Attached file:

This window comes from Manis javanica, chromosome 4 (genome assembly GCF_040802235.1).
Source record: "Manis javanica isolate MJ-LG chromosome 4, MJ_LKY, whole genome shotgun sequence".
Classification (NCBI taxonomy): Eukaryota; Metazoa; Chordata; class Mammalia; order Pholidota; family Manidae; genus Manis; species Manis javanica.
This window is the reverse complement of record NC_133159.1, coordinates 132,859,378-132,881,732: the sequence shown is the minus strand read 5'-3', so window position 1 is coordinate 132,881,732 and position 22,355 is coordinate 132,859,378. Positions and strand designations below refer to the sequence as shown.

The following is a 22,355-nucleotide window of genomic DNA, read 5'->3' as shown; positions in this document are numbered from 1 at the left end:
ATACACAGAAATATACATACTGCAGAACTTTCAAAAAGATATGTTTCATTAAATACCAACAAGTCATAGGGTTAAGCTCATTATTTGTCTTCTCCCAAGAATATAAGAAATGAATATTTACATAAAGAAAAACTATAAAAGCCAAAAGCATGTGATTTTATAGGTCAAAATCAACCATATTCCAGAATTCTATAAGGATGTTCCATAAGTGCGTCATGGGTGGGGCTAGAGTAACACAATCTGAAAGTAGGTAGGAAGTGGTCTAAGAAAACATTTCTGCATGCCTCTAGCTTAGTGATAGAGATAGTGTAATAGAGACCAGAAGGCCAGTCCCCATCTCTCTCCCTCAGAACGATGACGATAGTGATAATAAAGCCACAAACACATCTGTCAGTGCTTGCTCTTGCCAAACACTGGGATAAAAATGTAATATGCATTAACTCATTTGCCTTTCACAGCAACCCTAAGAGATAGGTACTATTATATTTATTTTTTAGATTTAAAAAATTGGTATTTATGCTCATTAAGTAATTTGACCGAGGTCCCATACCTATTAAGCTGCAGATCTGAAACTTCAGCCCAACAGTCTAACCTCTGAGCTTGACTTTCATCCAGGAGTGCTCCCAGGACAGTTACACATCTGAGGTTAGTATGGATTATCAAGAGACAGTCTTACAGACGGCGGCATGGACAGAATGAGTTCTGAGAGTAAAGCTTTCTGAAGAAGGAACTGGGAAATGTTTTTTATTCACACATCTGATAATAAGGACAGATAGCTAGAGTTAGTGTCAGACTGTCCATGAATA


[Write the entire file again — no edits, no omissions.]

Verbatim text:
This window comes from Manis javanica, chromosome 4 (genome assembly GCF_040802235.1).
Source record: "Manis javanica isolate MJ-LG chromosome 4, MJ_LKY, whole genome shotgun sequence".
Classification (NCBI taxonomy): Eukaryota; Metazoa; Chordata; class Mammalia; order Pholidota; family Manidae; genus Manis; species Manis javanica.
This window is the reverse complement of record NC_133159.1, coordinates 132,859,378-132,881,732: the sequence shown is the minus strand read 5'-3', so window position 1 is coordinate 132,881,732 and position 22,355 is coordinate 132,859,378. Positions and strand designations below refer to the sequence as shown.

The following is a 22,355-nucleotide window of genomic DNA, read 5'->3' as shown; positions in this document are numbered from 1 at the left end:
ATACACAGAAATATACATACTGCAGAACTTTCAAAAAGATATGTTTCATTAAATACCAACAAGTCATAGGGTTAAGCTCATTATTTGTCTTCTCCCAAGAATATAAGAAATGAATATTTACATAAAGAAAAACTATAAAAGCCAAAAGCATGTGATTTTATAGGTCAAAATCAACCATATTCCAGAATTCTATAAGGATGTTCCATAAGTGCGTCATGGGTGGGGCTAGAGTAACACAATCTGAAAGTAGGTAGGAAGTGGTCTAAGAAAACATTTCTGCATGCCTCTAGCTTAGTGATAGAGATAGTGTAATAGAGACCAGAAGGCCAGTCCCCATCTCTCTCCCTCAGAACGATGACGATAGTGATAATAAAGCCACAAACACATCTGTCAGTGCTTGCTCTTGCCAAACACTGGGATAAAAATGTAATATGCATTAACTCATTTGCCTTTCACAGCAACCCTAAGAGATAGGTACTATTATATTTATTTTTTAGATTTAAAAAATTGGTATTTATGCTCATTAAGTAATTTGACCGAGGTCCCATACCTATTAAGCTGCAGATCTGAAACTTCAGCCCAACAGTCTAACCTCTGAGCTTGACTTTCATCCAGGAGTGCTCCCAGGACAGTTACACATCTGAGGTTAGTATGGATTATCAAGAGACAGTCTTACAGACGGCGGCATGGACAGAATGAGTTCTGAGAGTAAAGCTTTCTGAAGAAGGAACTGGGAAATGTTTTTTATTCACACATCTGATAATAAGGACAGATAGCTAGAGTTAGTGTCAGACTGTCCATGAATA